The secretary-general of the Morgan Tsvangirai faction of the Movement for Democratic Change, Tendai Biti, who was regarded as Tsvangirai’s de facto number two, told United States embassy officials that his party had no chance of winning the 2008 elections because it did not have any money to campaign.
It did not even have the fuel to travel, he said.
He said the MDC was not just contesting an election against a political party but against the state with all its resources.
Viewing cable 07HARARE781, TENDAI BITI ON SADC NEGOTIATIONS, ELECTIONS
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C O R R E C T E D C O P Y (TEXT)
E.O. 12958: DECL: 07/09/2012
SUBJECT: TENDAI BITI ON SADC NEGOTIATIONS, ELECTIONS
Classified By: Pol/Econ Chief Glenn Warren under 1.4 b/d
¶1. (C) Tendai Biti, MDC anti-Senate secretary-general,
believes substantial progress has been made in SADC-sponsored
negotiations toward a new constitution. Agreement on the
constitution, electoral reform, and repeal of repressive
legislation, however, is unlikely before March elections.
Any agreements reached now with ZANU-PF are viewed by the MDC
as stepping stones on the road to an eventual legitimate
¶2. (C) According to Biti, the MDC split has been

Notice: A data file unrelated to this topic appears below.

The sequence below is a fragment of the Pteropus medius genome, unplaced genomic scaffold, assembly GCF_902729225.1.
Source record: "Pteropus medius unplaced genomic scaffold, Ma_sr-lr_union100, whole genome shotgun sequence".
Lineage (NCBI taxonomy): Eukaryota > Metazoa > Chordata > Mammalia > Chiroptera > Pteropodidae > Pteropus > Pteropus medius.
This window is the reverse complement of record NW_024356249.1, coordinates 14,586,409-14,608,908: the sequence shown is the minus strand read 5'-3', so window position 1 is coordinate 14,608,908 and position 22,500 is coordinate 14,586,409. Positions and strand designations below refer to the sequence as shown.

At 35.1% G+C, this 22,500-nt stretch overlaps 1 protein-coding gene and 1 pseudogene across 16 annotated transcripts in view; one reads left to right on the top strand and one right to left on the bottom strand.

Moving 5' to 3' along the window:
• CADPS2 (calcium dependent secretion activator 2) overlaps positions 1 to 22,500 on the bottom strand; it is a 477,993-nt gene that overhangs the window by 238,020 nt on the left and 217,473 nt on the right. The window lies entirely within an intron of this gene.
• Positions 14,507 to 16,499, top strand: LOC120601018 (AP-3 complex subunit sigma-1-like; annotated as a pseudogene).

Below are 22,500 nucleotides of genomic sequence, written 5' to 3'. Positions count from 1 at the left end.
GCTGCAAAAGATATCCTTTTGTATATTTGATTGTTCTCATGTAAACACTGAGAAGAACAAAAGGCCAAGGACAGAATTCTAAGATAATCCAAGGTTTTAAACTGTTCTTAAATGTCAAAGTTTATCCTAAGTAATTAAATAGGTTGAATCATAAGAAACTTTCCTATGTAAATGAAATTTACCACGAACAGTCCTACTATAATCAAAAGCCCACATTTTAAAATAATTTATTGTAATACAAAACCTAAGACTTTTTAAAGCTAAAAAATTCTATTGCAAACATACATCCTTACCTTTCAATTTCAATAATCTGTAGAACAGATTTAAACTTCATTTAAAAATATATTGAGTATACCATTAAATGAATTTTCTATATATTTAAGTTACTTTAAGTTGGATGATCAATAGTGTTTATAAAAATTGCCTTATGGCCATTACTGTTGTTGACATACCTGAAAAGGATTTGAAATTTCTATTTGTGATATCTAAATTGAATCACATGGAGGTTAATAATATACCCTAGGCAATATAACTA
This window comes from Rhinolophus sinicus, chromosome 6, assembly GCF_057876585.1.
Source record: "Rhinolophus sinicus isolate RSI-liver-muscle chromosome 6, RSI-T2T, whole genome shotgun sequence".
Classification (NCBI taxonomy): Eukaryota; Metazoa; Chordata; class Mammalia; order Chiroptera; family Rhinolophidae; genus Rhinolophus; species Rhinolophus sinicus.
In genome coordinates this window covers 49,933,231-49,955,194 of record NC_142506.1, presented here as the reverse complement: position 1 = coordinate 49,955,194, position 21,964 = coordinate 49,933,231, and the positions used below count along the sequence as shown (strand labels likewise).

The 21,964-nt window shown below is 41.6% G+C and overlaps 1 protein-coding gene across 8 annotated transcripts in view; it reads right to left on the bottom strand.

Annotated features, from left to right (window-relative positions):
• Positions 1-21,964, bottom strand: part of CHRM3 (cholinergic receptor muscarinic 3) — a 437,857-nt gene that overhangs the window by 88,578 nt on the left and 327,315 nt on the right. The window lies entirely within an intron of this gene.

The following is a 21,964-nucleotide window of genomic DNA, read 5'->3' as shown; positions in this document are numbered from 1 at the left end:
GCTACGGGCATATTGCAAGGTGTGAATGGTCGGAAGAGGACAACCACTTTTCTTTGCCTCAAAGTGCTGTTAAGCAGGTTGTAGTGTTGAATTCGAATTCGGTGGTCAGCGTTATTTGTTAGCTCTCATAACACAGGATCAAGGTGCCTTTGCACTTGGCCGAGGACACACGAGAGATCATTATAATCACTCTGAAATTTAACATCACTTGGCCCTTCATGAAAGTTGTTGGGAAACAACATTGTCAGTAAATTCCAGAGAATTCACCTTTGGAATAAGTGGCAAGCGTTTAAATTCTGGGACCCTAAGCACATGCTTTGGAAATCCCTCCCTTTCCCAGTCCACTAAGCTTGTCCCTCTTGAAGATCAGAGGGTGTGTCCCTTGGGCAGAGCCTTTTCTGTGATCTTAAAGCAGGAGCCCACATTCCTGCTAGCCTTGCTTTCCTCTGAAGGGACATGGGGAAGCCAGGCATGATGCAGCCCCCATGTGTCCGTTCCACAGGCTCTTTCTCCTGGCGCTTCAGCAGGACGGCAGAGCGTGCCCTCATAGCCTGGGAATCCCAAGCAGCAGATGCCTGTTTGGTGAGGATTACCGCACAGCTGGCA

“devastating” for the opposition. He and pro-Senate
secretary-general Welshman Ncube have agreed to meet with
Brian Raftopolous in another effort to establish a coalition.
Biti expects the elections to be rigged and Mugabe to win.
While the MDC will campaign hard, it is hampered by lack of
cash to organize and campaign, particularly in the rural
areas. End Summary.
¶3. (SBU) Charge and polecon chief had meetings with Biti on
August 30 and August 31 respectively.
¶4. (C) Biti said he and fellow MDC negotiator Welshman Ncube
had had numerous meetings with ZANU-PF negotiators Patrick
Chinimasa and Nicholas Goche, since the ZANU-PF team was a
no-show in South Africa in June. He praised the South
Africans, who he thought had pressured Chinimasa and Goche to
take the negotiations seriously.
¶5. (C) The subject of the negotiations until now, according
to Biti, had been a new constitution. They were using the